As I write this, Milo is blowing bubbles in his water bowl the way little kids do in the pool when they first learn to swim. I love this dog! He reminds me of the importance of blowing bubbles in my drink, which I will do next time I have a straw in my chocolate milk!
This week somewhere I read that if a friendship lasts seven years, psychologists say it’ll last forever (and since the internet is always right…). This quote immediately made me start calculating some of my best and longest friendships. I have a few going strong that are only a couple weeks old, I have another that is a solid five, several at six, and I’m proud to say that I have two strong friendships that are now a decade old. Though there may be more friendships from high school and junior high that may be strong, I have not been in touch with any of these friends as much as I have been in touch with these two girls. That being said, I feel that if I were to run into a handful of these girls somewhere and we started chatting, it’d be like good old times. So who knows! Maybe I have even more of these strong friendships than I’ve realized! So oh high school friends, if you’re reading this, don’t hate me! I’d love to see you sometime and catch up! And thanks for reading!
Anywho…growing up, I moved around A LOT. With all this moving, I learned at a very young age what it was like to lose connections with close friends. The first round of loss was after two years in the states. At this point we still thought we’d be going back to our house in Jerusalem in a year. But my parents, knowing that I would pick Hebrew back up quickly once I was immersed in it, focused little on my Hebrew skills in those first few years. As such, eventually I couldn’t communicate with my Israeli friends, and they could not communicate with me. I lost some ofmy closest friends at the young age of nine.
As we continued moving, I continued losing friends slowly. Every time I would leave we would promise each other we would stay in touch. But such a thing is a lot of responsibility for someone so young. And eventually these great friendships crumbled.
Then came Massachusetts. The first place where I saw that friendships could fail even without an unimagined move. At first this was hard for me to accept. I think I always gladly explained away my failed friendships with the moves. But now that I didn’t have moves to fall back on, I was suddenly unsure what to do. I was sure that I was somehow a failure. That I was not a good friend.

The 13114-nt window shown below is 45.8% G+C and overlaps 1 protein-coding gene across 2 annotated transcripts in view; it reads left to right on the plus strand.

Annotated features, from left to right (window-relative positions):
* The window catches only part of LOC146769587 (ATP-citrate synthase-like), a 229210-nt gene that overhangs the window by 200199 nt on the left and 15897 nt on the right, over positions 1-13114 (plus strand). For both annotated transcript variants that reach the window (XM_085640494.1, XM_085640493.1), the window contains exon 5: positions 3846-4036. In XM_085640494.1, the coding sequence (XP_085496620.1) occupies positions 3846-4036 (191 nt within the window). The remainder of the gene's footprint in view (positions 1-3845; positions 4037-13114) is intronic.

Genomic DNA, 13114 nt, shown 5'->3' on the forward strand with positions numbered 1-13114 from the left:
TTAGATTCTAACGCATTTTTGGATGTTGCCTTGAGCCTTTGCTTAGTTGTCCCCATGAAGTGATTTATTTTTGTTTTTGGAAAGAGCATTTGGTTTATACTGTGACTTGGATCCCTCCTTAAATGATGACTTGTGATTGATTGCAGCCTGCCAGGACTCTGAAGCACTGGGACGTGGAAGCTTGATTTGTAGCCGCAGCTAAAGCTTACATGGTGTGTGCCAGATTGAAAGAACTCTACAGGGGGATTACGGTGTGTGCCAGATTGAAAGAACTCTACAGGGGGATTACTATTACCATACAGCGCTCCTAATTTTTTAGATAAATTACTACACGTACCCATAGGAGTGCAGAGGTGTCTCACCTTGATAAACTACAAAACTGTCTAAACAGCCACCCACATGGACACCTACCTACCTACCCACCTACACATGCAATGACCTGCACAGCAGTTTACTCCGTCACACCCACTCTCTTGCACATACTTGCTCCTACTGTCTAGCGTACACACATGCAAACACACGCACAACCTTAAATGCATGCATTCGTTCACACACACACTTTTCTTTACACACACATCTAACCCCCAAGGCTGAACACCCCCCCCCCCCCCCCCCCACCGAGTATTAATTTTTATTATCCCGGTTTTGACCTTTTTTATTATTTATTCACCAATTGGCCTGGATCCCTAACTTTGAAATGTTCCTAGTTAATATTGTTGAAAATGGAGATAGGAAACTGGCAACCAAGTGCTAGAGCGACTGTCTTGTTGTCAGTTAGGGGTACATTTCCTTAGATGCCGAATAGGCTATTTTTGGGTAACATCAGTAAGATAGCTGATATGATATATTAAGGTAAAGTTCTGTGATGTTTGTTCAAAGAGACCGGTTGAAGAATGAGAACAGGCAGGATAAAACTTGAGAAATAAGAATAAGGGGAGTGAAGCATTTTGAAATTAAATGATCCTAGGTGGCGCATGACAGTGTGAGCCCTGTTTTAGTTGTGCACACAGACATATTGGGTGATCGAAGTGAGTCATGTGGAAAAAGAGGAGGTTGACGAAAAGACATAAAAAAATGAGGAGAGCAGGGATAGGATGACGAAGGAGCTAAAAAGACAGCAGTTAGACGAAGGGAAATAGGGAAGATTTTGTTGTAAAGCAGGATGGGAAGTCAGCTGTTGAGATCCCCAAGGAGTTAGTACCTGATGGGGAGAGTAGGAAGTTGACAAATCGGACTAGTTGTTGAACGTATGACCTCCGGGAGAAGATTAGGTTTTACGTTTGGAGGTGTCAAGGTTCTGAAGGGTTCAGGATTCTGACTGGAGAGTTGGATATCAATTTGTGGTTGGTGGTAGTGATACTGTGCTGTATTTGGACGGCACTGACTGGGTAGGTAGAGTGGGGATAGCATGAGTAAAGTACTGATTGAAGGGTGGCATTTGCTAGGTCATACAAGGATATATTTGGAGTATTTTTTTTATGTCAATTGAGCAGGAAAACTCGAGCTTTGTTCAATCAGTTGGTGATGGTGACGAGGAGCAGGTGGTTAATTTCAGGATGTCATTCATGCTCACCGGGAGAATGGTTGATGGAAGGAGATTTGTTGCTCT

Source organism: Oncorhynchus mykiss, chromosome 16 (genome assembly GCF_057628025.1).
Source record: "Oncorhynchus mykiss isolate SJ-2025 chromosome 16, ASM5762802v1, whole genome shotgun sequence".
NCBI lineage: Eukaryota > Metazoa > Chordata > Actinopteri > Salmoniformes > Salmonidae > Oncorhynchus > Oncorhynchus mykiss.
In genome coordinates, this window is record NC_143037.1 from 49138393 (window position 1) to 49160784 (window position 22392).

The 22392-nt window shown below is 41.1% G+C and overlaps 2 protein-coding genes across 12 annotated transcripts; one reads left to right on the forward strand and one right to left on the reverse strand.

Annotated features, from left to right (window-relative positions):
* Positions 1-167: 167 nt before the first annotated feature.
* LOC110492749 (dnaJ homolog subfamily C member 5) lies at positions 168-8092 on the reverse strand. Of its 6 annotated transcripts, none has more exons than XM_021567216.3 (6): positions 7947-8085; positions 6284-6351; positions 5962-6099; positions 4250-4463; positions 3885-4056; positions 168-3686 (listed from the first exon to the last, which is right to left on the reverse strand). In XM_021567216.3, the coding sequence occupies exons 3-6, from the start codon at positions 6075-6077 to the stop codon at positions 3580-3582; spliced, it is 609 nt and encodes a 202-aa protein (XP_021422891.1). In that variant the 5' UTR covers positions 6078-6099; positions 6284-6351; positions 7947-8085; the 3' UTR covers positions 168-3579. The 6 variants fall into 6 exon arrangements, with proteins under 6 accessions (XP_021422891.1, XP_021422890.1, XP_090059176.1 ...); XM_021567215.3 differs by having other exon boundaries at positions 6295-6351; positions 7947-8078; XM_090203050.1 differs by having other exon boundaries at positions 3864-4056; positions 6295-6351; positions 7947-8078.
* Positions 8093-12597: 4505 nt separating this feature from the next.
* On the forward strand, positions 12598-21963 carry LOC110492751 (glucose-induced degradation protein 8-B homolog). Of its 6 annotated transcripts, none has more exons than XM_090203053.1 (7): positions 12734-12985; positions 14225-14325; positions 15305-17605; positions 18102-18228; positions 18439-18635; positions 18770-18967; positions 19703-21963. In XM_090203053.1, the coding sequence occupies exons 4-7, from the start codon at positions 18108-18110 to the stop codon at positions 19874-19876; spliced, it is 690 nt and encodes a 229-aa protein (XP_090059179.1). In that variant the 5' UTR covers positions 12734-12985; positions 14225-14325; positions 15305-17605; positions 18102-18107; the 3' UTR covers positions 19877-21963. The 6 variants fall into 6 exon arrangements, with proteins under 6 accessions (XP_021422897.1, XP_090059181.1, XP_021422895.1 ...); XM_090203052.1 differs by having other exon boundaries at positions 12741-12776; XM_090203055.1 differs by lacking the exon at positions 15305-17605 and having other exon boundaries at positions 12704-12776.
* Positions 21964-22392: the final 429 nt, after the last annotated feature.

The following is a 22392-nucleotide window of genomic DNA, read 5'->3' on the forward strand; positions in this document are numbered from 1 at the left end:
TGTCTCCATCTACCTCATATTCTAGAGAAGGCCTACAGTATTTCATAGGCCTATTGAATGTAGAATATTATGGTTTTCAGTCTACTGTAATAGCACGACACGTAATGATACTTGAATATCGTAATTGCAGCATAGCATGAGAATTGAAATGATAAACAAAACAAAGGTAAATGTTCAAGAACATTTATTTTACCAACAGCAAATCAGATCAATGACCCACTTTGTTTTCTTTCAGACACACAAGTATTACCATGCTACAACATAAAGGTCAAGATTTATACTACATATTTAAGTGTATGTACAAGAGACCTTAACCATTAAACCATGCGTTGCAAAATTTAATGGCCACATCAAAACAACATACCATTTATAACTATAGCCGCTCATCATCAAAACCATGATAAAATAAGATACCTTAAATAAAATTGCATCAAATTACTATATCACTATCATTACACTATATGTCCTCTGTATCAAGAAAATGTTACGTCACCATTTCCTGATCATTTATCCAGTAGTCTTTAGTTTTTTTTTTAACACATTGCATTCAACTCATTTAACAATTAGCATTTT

Well now that I have managed to hold on to some friendships for a solid amount of time, I consider myself somewhat of an expert (just kidding guys, it actually says in my notebook “I can’t say I’m an expert of friendship” I just like to break from my own script sometimes). That being said, I’d like to share with you some of the cool things I’ve observed with these decade old friendships and others that I suspect will make the seven year mark.
- Both parties have to be invested. I know this may seem obvious, but I can’t say how many times I thought I could single-handedly keep a friendship going. Eventually, though, when one realizes they are not a priority for the other person, the friendship generally crumbles. This is sad, but inevitable, and allows you to expend energy on those friendship that are healthy and mutually beneficial.
- A friendship must continue developing, growing, and changing or it will die. Now, just to be clear, it is our responsibility to push friendships forward, it won’t just happen on its own. With pretty much all of these friendships, I can point to this point at which we crossed a line and could never turn back. This year it happened twice. I was having a conversation with a friend, we bridged a new topic, both acknowledged that our friendship had entered new territory, and continued happily chatting away.
- There is no formula for a successful friendship. No two friendships are alike. For example, my relationship with these two friends from high school, differ from one another. I’m sure their relationship with each other is also different from each of their relationships with me. I have some friends that I see in person at least once a year and some that I’ve only seen via skype in years.
- You have to share values on some level. This doesn’t mean you have to agree on everything. In fact I hope you don’t. That would make for some boring-ass friendships. But on some level there has to be an agreement, otherwise I’m not sure it can last!
- Appreciation is key. Make it clear to these friends how much their friendships mean to you. Do it however you want. It doesn’t have to be kitchy or cheesy, just make sure they understand.
So that’s it! Do you find these to be true for your closest friendships? I hope this holiday season you look around you and realize how lucky you are. I think the thing with friendships and all relationships outside the family, include some level of luck. I mean think how you met some of these people in the first place. How random was that?!